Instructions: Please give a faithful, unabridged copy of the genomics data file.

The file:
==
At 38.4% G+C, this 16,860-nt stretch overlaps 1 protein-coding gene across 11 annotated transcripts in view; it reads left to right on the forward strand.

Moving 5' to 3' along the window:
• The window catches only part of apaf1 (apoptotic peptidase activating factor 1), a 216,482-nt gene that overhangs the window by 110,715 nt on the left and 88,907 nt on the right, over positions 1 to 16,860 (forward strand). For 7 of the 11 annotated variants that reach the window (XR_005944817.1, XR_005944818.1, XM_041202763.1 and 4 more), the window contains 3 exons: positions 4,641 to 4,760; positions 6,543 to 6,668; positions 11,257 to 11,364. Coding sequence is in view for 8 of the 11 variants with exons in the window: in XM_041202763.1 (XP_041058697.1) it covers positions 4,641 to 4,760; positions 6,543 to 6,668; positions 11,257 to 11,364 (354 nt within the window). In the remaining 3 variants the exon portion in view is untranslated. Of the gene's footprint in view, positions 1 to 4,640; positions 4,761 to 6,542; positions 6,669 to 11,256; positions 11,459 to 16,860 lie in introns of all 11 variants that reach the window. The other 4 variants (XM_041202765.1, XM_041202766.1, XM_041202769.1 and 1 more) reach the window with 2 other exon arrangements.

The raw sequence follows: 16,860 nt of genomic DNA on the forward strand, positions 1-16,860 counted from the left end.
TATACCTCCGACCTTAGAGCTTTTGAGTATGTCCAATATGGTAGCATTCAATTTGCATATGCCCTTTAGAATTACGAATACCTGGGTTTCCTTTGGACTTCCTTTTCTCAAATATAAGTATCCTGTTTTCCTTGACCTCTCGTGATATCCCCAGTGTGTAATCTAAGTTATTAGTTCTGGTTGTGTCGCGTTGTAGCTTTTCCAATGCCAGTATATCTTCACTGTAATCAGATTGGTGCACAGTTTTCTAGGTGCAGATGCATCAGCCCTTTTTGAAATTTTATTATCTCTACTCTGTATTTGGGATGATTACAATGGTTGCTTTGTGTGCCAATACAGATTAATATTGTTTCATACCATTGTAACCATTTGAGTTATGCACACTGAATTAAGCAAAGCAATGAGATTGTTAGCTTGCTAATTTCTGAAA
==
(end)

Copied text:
At 38.4% G+C, this 16,860-nt stretch overlaps 1 protein-coding gene across 11 annotated transcripts in view; it reads left to right on the forward strand.

Moving 5' to 3' along the window:
• The window catches only part of apaf1 (apoptotic peptidase activating factor 1), a 216,482-nt gene that overhangs the window by 110,715 nt on the left and 88,907 nt on the right, over positions 1 to 16,860 (forward strand). For 7 of the 11 annotated variants that reach the window (XR_005944817.1, XR_005944818.1, XM_041202763.1 and 4 more), the window contains 3 exons: positions 4,641 to 4,760; positions 6,543 to 6,668; positions 11,257 to 11,364. Coding sequence is in view for 8 of the 11 variants with exons in the window: in XM_041202763.1 (XP_041058697.1) it covers positions 4,641 to 4,760; positions 6,543 to 6,668; positions 11,257 to 11,364 (354 nt within the window). In the remaining 3 variants the exon portion in view is untranslated. Of the gene's footprint in view, positions 1 to 4,640; positions 4,761 to 6,542; positions 6,669 to 11,256; positions 11,459 to 16,860 lie in introns of all 11 variants that reach the window. The other 4 variants (XM_041202765.1, XM_041202766.1, XM_041202769.1 and 1 more) reach the window with 2 other exon arrangements.

The raw sequence follows: 16,860 nt of genomic DNA on the forward strand, positions 1-16,860 counted from the left end.
TATACCTCCGACCTTAGAGCTTTTGAGTATGTCCAATATGGTAGCATTCAATTTGCATATGCCCTTTAGAATTACGAATACCTGGGTTTCCTTTGGACTTCCTTTTCTCAAATATAAGTATCCTGTTTTCCTTGACCTCTCGTGATATCCCCAGTGTGTAATCTAAGTTATTAGTTCTGGTTGTGTCGCGTTGTAGCTTTTCCAATGCCAGTATATCTTCACTGTAATCAGATTGGTGCACAGTTTTCTAGGTGCAGATGCATCAGCCCTTTTTGAAATTTTATTATCTCTACTCTGTATTTGGGATGATTACAATGGTTGCTTTGTGTGCCAATACAGATTAATATTGTTTCATACCATTGTAACCATTTGAGTTATGCACACTGAATTAAGCAAAGCAATGAGATTGTTAGCTTGCTAATTTCTGAAA